by Olivia Odom
Nathan Kirkpatrick, an assistant professor in Samford University’s School of Health Professions, hopes to encourage middle school students in Birmingham City Schools to dream of a future career in the sport industry by telling them the path is possible.
“Most people do not get to be LeBron James or Nick Saban,” Kirkpatrick said, “But I want these kids to know that this will not stop them from having a successful career in sports.”
Kirkpatrick leads the Sport Administration Seminar Series, visiting Birmingham City Schools with students in Samford’s sport administration program to talk with fifth through eighth grade students about careers they could pursue in sports.
One of the series’ goals is to expose students to the business and leadership side of the sport industry—one that is just as important as being a professional athlete.
“No one has ever told these kids about the opportunity to work in sports,” said Kirkpatrick. “We want to show them that a job in sport administration can be exciting, and a great way to earn a living and even support a family.”
Along with hearing from Samford faculty and students, the middle school students work through a curriculum that mirrors aspects of the Introduction to Sport Administration course offered to college students. The series takes place each spring.
The seminar series began with the help of 2011 Brock School of Business alumnus Marshall Pollard in 2015. At the time, Pollard worked for the Birmingham Educational Foundation. When he heard about Samford’s new sport administration major, he offered to help create the seminar series, alongside Alicia Washington, who was assistant principal of Hudson K–8 School at the time.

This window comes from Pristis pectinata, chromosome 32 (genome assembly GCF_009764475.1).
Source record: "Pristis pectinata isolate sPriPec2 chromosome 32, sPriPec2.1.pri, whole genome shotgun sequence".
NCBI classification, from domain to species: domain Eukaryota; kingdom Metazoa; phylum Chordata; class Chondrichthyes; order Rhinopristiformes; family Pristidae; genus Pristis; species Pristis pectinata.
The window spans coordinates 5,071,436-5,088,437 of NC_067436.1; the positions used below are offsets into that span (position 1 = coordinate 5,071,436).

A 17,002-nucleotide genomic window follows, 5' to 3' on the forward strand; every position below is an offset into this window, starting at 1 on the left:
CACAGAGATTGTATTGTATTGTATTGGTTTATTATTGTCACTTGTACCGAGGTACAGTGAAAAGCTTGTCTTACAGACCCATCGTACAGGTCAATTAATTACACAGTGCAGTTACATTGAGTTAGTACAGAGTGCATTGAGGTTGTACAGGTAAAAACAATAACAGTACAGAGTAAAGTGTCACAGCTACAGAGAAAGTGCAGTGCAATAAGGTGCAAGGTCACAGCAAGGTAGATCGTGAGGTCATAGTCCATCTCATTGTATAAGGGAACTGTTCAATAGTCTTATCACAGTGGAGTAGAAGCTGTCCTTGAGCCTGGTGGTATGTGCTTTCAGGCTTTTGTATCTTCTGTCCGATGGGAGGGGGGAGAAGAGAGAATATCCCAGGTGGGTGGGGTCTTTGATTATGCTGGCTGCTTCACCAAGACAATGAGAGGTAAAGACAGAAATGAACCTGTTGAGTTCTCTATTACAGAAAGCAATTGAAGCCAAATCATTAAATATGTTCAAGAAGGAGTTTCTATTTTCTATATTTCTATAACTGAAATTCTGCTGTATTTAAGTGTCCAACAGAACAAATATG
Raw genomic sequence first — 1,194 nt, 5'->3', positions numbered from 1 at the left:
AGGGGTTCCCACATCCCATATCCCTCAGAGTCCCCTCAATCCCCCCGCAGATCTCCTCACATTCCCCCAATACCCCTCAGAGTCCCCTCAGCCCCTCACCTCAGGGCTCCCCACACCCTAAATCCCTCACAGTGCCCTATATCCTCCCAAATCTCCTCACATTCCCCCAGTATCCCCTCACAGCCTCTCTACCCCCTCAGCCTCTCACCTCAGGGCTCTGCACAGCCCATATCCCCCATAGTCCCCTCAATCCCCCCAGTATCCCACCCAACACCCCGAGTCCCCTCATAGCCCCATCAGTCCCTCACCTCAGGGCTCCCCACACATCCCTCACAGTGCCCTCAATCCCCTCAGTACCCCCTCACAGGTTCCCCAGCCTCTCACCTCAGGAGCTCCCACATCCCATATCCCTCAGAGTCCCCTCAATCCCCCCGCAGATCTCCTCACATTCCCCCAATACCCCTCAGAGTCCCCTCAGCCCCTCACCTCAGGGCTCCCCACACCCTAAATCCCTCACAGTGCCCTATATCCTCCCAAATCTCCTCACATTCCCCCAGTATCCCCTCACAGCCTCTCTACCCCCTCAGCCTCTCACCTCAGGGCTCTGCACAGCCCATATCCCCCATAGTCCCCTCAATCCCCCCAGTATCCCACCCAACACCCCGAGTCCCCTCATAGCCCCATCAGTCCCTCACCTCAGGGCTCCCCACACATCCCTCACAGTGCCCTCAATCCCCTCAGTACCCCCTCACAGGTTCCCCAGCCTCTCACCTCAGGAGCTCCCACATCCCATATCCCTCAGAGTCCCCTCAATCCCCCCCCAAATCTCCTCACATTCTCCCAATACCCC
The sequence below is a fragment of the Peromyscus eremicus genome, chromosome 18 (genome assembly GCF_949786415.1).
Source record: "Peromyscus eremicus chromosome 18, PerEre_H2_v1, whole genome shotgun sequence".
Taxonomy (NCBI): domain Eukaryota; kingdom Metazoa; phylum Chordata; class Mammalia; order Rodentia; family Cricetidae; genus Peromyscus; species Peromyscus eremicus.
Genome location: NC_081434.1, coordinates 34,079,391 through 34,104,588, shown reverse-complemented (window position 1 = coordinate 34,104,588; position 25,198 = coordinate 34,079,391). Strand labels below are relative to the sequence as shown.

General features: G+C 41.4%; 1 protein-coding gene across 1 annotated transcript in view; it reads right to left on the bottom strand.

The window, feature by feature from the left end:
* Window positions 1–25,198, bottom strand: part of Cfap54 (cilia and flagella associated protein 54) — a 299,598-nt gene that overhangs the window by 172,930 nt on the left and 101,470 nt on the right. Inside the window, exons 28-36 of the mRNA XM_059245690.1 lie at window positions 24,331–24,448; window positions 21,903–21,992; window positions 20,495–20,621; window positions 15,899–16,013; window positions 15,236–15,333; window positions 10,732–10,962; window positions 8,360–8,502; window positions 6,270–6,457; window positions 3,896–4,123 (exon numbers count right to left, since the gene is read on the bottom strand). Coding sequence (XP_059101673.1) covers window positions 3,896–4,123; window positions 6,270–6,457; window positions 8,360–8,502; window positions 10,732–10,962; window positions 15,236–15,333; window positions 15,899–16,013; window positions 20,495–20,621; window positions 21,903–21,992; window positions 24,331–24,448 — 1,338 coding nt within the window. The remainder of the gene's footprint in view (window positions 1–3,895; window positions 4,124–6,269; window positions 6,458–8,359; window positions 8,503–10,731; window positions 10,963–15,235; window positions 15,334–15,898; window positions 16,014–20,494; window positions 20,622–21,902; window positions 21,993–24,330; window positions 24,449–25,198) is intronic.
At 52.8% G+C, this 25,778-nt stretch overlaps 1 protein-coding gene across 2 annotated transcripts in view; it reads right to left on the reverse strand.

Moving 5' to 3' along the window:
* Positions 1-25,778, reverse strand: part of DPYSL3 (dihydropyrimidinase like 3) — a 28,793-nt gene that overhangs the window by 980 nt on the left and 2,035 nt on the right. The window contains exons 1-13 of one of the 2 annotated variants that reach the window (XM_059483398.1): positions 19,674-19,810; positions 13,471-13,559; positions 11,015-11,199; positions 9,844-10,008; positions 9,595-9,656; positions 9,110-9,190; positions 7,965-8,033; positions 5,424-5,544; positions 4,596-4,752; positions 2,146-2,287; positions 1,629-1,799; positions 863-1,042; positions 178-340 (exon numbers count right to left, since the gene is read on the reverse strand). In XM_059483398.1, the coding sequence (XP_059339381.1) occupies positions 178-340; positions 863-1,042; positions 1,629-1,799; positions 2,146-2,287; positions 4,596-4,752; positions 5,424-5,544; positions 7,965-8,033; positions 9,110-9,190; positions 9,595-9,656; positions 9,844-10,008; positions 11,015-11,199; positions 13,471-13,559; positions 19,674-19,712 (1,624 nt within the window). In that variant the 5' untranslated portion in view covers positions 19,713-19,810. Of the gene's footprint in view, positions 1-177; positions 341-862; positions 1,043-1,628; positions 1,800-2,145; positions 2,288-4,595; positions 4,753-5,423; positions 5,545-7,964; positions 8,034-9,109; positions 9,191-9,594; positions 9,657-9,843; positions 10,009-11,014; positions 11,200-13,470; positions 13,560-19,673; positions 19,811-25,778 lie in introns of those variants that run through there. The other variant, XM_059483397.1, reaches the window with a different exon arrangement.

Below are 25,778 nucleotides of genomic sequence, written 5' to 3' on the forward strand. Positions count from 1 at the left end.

The heartbeat of this series is to help these students see that majoring in a sport business program in college is an option. Kirkpatrick hopes to paint a vision of a future the students can be excited about and be motivated to work toward during high school.
This seminar series has led to several special opportunities. Last year, 15 students from Hudson K–8 School visited Samford’s campus. This was their first college visit, and for many, the first time to venture more than a few miles from home.
Kirkpatrick leads this series not only for the students’ future education, but also for a biblical kingdom impact. The goal is to share Jesus’ love and make the gospel more attractive.
“The ultimate goal of this program is similar to the mission of Samford University. The big picture is shining light for Jesus Christ,” Kirkpatrick said. “Sport administration is just a tool to reach the deeper need of middle school students.”
Going forward, Kirkpatrick hopes to involve more Samford students and to ultimately expand the series beyond the schools currently participating. He hopes it can reach more public, private, Christian and inner-city schools in Birmingham.
Olivia Odom is a journalism and mass communication major and a news and feature writer for the College of Health Sciences.